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Contamination is a great enemy in the cell culture laboratory. Thus all aseptic techniques must be dutifully followed in order to knock out all sources of contamination in the cell culture. Since contamination by microbes is a major factor in most cell culture techniques it is critical to ensure sterility and/or aseptic techniques at every stage of the experiment in order to get optimum results. Aseptic techniques in the cell culture laboratory ensure that all cell culture protocols are performed to a standard that will prevent contamination from microorganisms (bacteria, fungi and mycoplasmas inclusive) and cross-contamination with other cell lines.

Aseptic techniques are all the precautionary measures taken during an experiment to avoid contamination of the work and the researcher. It ensures amongst other things the maintenance of strict sterility in the course of the research. Even though an absolute sterility could not be observed in most cell/tissue culture techniques, it is critical that the researcher imbibe and carry out all the necessary aseptic measures required for that particular experiment in order to avoid the introduction of exogenous or environmental organisms into the cell culture flasks.

Normally, all cell culture works are undertaken inside a tissue culture hood (laminar flow cabinet) that provides an aseptic environment for work. The face area of the hood is covered with a removable glass panel which acts as a physical barrier that helps to maintain a particulate free environment and laminar flow of air within the hood. The hood is fitted with an ultraviolet (UV) light which is switched on after work (i.e. at night) and off before work. The UV light is switched off prior to usage and allowed for about 2-3 minutes for air flow patterns to filter and establish within the hood.

The hood is sprayed with 70% ethanol and wiped dry, and every reagent bottles and equipment taken into the hood must be decontaminated by spraying with 70% ethanol as well. All work in the cell culture laboratory is normally performed within the hood, and after work all disposables should be disposed. The hood should be sprayed with 70% ethanol after work, and the UV light turned on at night.

  • It is critical to start the cell culture experiment on an entirely clear and clean surface. Work area should be properly disinfected prior to and after the experiment using 70 % ethanol and recommended disinfectants.
  • More than one cell line should not be handled at a time to avoid cross contamination of cells.
  • Always use sterile equipment for cell culture experimentations.
  • The cell culture laboratory should be as quiet as possible and unnecessary walking around should also be avoided during experimentation.
  • All equipment to be used for the cell culture experiment should be close by. 
  • Reagents and media should not be shared with other people or among different cell lines.
  • All cell culture tubes should be opened inside the hood.
  • Researchers should ensure good personal hygiene’s. They should always were laboratory gowns, eye goggles and other personal protective wears during the experiment. Researchers should always work with gloved hands. 
  • Do not breathe or talk into the hood (i.e. the biosafety laminar flow cabinet).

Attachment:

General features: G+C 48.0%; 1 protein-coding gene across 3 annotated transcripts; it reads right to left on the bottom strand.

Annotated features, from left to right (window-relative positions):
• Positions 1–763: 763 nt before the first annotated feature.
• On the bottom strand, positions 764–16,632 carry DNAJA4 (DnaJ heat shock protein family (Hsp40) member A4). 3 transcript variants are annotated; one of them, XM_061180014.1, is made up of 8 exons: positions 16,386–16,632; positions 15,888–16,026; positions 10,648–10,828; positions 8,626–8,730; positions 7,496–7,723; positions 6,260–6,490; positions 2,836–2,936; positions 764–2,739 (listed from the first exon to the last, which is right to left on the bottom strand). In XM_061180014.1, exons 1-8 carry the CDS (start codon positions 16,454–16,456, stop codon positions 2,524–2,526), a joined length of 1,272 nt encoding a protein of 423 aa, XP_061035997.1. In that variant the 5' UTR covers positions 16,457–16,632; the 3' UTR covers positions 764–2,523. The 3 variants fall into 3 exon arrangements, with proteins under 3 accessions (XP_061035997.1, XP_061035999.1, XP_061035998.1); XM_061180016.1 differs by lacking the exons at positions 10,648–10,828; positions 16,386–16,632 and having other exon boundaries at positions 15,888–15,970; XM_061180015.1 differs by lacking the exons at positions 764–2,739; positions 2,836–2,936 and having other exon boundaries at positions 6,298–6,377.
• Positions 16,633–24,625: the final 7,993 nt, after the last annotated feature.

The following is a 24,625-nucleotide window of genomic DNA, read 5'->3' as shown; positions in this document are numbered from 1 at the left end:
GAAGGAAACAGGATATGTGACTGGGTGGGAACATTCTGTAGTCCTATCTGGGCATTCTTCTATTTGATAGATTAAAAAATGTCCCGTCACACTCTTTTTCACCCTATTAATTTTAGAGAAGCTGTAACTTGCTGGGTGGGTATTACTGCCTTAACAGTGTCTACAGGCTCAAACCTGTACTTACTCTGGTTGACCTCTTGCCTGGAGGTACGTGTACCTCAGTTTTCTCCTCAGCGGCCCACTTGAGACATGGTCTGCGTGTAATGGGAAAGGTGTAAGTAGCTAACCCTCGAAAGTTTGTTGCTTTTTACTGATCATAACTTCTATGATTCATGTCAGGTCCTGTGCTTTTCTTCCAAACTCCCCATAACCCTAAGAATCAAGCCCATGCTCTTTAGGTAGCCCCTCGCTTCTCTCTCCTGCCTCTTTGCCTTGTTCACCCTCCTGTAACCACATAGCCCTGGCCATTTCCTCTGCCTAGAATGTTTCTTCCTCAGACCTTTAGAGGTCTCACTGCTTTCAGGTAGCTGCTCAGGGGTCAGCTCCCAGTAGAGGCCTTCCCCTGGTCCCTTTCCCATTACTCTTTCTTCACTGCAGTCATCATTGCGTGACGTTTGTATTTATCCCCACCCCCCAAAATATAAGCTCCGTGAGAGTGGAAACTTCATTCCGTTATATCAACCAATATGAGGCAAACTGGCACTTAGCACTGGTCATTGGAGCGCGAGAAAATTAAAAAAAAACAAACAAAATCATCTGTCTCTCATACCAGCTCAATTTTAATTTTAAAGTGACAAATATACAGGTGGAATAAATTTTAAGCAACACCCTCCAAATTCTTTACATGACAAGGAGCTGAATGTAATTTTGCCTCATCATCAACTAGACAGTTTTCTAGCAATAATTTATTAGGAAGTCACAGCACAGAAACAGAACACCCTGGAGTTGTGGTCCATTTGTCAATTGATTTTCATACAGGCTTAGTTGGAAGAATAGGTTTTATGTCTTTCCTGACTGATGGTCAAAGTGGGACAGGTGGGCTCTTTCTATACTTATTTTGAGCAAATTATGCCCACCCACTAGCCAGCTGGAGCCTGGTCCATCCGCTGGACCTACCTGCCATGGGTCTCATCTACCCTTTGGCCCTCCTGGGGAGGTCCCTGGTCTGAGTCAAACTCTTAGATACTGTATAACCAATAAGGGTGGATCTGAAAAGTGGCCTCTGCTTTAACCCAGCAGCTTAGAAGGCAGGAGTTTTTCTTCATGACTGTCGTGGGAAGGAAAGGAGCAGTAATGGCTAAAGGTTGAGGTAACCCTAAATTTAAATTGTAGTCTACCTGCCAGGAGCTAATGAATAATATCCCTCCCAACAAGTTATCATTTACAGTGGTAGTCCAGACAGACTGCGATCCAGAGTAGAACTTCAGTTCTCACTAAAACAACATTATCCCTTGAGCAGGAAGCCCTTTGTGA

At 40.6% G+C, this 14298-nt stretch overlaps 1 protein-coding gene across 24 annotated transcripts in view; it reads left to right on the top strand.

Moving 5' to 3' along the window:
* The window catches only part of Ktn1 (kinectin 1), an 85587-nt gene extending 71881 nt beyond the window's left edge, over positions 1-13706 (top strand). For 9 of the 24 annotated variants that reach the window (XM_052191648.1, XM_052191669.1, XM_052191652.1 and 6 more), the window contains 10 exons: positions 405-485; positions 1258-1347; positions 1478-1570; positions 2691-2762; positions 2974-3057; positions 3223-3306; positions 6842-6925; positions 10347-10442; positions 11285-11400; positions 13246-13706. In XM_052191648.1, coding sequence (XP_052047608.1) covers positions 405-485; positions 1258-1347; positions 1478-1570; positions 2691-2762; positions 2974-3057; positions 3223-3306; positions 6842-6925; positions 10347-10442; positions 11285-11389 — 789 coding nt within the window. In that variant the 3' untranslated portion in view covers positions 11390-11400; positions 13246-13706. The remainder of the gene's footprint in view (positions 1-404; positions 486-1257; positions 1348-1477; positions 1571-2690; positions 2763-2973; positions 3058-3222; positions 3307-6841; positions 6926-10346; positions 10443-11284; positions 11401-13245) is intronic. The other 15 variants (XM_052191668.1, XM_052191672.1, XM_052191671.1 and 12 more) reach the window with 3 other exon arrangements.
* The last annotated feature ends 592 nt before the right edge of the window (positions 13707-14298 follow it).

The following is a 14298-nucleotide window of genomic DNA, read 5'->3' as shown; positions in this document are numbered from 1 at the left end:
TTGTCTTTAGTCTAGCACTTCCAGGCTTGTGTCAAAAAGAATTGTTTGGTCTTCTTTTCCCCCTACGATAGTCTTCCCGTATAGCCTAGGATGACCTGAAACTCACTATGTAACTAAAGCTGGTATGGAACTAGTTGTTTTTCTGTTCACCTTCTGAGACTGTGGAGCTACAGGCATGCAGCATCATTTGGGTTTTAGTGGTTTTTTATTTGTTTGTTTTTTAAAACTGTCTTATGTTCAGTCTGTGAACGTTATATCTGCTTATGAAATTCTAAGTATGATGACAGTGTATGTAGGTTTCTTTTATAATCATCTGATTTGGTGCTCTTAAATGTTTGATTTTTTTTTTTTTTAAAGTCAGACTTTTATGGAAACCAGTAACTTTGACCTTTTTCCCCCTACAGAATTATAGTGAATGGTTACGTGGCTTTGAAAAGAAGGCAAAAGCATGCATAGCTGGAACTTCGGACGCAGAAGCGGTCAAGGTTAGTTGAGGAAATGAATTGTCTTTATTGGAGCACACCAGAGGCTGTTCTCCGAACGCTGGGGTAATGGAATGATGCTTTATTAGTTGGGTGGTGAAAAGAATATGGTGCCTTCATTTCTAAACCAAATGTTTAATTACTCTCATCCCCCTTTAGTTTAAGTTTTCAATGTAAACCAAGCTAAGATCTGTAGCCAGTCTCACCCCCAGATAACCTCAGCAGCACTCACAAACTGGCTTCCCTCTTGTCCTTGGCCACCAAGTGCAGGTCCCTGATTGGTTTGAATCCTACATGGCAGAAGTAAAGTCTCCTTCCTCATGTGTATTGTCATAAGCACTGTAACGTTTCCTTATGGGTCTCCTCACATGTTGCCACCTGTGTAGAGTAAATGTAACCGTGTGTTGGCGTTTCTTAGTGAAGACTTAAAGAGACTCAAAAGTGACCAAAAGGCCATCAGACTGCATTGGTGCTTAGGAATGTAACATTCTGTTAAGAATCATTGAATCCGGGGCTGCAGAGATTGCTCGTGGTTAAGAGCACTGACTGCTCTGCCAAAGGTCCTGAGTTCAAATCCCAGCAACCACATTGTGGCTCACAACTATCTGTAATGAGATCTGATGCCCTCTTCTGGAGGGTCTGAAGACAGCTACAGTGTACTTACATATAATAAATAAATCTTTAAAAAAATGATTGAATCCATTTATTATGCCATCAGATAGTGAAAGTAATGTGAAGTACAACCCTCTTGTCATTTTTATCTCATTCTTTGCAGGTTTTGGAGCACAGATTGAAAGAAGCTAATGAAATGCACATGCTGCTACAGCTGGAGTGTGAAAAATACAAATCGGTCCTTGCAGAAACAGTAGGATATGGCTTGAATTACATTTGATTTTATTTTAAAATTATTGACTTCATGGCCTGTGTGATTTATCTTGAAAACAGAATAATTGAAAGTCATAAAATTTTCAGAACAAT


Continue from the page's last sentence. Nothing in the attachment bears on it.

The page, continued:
• Growth or culture media should be stored according to manufacturer’s instructions.
  • Splashing of media and other reagents within the hood should be minimized as much as possible.
  • Cell culture media and cells should be transported carefully. Cell cultures should be routinely tested for Mycoplasma, a common contaminant of cell culture experiments.
  • Cell culture flasks should be kept apart from each other to avoid falling over. This will also help to avoid overcrowding which will prevent improper flow of air within the incubator.
  • Disposable plastic pipettes or glass pipettes (generally known as plugged pipettes) should be used for cell culture experiments, and used pipettes should not be reused. Mouth pipetting should not be allowed in the cell culture laboratory. 
  • Pipettes should be opened within the hood. Mouth pipetting is not advisable because it may introduce contaminants into the cell culture flasks. Mouth pipetting also exposes the researcher to hazardous substances in the laboratory.
  • Pouring or transferring of cell culture media and reagents should be done based on laid down laboratory standard operating procedures (SOPs). Sterile media should not be poured from one sterile container to another unless such containers are to be used once. Disposable pipettes should be used for media and reagent transfer during cell culture experimentations. 
  • The hood should be effectively decontaminated with 70 % ethanol prior to and after use.

Further reading

Cooper G.M and Hausman R.E (2004). The cell: A Molecular Approach. Third edition. ASM Press.

Das H.K (2010). Textbook of Biotechnology. Fourth edition. Wiley edition. Wiley India Pvt, Ltd, New Delhi, India.

Davis J.M (2002). Basic Cell Culture, A Practical Approach. Oxford University Press, Oxford, UK. 

Mather J and Barnes D (1998). Animal cell culture methods, Methods in cell biology. 2rd eds, Academic press, San Diego.

Noguchi P (2003).  Risks and benefits of gene therapy.  N  Engl J Med, 348:193-194.

Sambrook, J., Russell, D.W. (2001). Molecular Cloning: a Laboratory Manual, 3rd edn. Cold Spring Harbor Laboratory Press, New York.

Tamarin Robert H (2002). Principles of Genetics. Seventh edition. Tata McGraw-Hill Publishing Co Ltd, Delhi.     

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